Sophia’s Story

Sophia was a happy baby girl, born into a family of four with two big brothers excited about their little sister and parents excited about a little girl. Sophia was diagnosed with severe reflux soon after birth. However, other symptoms begin to appear as she grew. By 8 months old, Sophia had poor weight gain, continued reflux, usual eye movements, and was very cranky.

After many tests, physician visits, and specialists, Sophia was diagnosed with a rare metabolic disorder, Gaucher disease with a poor prognosis. The weeks following Sophia’s diagnosis, the family found themselves in shock and wondering how they were going to care for a dying child.

Sophia declined very quickly. Over the next 2 months, Sophia began to receive her feedings through a tube. She required oxygen to breath. But the crankiness was the most troubling symptom.

I met Sophia and her family one January morning. As I entered the room, I saw mom pacing back and forth, holding and bouncing Sophia. Sophia was fussing and wiggling in her mother’s arms. I could tell her mother had not slept that night. Sophia’s dad appeared exhausted as well, while the boys were running around the house.

I asked if I could hold Sophia while we talked. The mother said’ “Yes, please.” As I began talking to the family and listening to their concerns, I learned that neither mom nor dad had slept very much over the past 4 days. Sophia’s crankiness had increased and she was having difficulty breathing. During my visit, the family shared their story with me and expressed their concerns. In tears, the mother looked at me and said, “I just want her to be comfortable and allow us to sleep.”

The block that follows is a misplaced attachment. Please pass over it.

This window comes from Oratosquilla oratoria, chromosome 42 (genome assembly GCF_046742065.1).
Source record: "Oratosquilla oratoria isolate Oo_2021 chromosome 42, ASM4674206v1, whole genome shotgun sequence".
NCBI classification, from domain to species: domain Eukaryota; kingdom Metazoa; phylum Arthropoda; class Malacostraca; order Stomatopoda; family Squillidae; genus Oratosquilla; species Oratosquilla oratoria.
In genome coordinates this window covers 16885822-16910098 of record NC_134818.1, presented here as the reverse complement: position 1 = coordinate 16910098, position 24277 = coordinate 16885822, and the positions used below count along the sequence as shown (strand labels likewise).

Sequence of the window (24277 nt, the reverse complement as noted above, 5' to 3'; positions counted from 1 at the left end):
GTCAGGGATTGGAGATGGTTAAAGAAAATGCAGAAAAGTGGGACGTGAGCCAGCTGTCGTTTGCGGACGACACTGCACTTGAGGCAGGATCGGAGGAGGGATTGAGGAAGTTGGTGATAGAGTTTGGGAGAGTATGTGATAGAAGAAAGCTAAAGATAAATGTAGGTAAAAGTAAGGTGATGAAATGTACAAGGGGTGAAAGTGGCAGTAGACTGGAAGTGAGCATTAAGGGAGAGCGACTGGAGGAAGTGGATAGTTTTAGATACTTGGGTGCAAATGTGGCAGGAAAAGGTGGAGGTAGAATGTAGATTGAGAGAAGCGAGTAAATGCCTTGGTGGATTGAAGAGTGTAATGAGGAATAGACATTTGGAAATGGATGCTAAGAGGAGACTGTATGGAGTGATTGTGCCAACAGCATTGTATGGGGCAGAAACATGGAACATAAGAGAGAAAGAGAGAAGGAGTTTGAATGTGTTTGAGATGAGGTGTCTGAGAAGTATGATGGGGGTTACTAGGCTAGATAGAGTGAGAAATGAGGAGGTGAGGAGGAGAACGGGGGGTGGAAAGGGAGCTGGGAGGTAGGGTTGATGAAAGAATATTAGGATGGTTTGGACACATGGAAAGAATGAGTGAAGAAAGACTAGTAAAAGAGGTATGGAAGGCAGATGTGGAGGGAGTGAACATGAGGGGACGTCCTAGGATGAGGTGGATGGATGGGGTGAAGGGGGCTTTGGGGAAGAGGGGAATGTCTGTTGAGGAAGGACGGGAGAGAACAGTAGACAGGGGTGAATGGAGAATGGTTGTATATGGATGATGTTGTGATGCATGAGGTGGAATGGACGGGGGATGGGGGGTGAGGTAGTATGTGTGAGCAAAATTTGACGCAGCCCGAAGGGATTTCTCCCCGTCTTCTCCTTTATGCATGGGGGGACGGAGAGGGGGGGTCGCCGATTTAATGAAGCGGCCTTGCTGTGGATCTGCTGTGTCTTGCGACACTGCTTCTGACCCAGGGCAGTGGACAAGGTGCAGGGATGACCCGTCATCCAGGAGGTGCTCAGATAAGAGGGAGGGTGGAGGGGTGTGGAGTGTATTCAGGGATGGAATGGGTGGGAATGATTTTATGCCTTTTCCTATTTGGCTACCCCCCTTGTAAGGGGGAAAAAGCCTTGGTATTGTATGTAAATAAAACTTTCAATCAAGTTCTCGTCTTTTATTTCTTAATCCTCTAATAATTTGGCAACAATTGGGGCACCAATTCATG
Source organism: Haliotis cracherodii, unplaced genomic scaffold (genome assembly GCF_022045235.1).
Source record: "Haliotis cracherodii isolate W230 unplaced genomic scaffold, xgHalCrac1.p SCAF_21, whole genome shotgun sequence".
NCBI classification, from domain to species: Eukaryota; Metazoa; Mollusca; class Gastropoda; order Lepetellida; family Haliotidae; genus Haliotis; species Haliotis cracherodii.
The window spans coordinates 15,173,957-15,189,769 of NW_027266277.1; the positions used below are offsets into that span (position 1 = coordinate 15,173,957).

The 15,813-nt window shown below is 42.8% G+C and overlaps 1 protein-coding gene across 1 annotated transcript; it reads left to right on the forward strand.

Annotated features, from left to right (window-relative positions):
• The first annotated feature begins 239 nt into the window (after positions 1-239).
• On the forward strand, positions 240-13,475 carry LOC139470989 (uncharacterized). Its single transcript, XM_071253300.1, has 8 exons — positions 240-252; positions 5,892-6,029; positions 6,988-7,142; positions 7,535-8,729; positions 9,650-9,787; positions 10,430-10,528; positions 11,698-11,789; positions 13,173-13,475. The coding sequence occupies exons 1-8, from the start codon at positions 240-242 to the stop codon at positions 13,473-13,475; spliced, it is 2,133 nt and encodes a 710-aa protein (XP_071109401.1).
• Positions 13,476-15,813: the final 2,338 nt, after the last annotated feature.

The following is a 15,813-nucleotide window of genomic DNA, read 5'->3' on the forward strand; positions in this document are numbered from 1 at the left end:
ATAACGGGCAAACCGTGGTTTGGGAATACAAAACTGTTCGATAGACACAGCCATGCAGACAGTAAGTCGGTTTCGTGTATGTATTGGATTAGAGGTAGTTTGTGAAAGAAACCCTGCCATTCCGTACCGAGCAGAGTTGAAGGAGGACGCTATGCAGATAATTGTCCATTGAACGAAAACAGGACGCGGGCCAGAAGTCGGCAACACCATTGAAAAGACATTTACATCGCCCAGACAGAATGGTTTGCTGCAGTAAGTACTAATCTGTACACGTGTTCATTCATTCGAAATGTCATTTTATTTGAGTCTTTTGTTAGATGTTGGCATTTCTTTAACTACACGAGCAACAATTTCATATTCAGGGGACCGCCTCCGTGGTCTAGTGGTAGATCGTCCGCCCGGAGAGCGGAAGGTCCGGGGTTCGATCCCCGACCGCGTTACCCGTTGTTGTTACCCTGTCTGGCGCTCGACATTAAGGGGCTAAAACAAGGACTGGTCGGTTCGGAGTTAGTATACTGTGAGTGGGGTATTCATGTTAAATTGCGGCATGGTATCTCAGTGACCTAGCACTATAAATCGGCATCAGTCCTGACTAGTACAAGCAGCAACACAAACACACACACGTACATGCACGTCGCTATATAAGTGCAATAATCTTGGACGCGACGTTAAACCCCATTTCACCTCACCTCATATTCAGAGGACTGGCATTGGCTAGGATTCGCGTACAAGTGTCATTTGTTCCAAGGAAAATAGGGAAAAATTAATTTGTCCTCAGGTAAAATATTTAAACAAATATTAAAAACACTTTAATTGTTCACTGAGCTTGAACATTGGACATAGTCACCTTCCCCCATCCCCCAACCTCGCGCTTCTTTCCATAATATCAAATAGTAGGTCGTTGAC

I worked with the family and physicians to develop a plan to make those two things happen. I remember the first night Sophia slept comfortably. The dad called me first thing in the morning to say Sophia slept through the night, but they didn’t because they kept getting up to check on her.

Sophia spent the last 4 days of her life comfortably at home. The day she died, the mother called me to thank me….for what, I thought…but she said those last 4 days had allowed her family to be a family again. She told me about how they had spent their morning laughing and taking pictures together. Sophia had even licked an apple that morning and made the whole family laugh when she made a sour face.

As I look forward to 2012, I reflect on the children and families I have cared for in the past. How they have touched me; how I have learned from them; and how committed I am to caring for children and their families with life limiting conditions.

 To learn more about Gaucher Disease, please visit

To learn more about Covenant Hospice and the services we provide, please visit

This story was submitted by our Director of Children and Family Support Services, Holly Herring.


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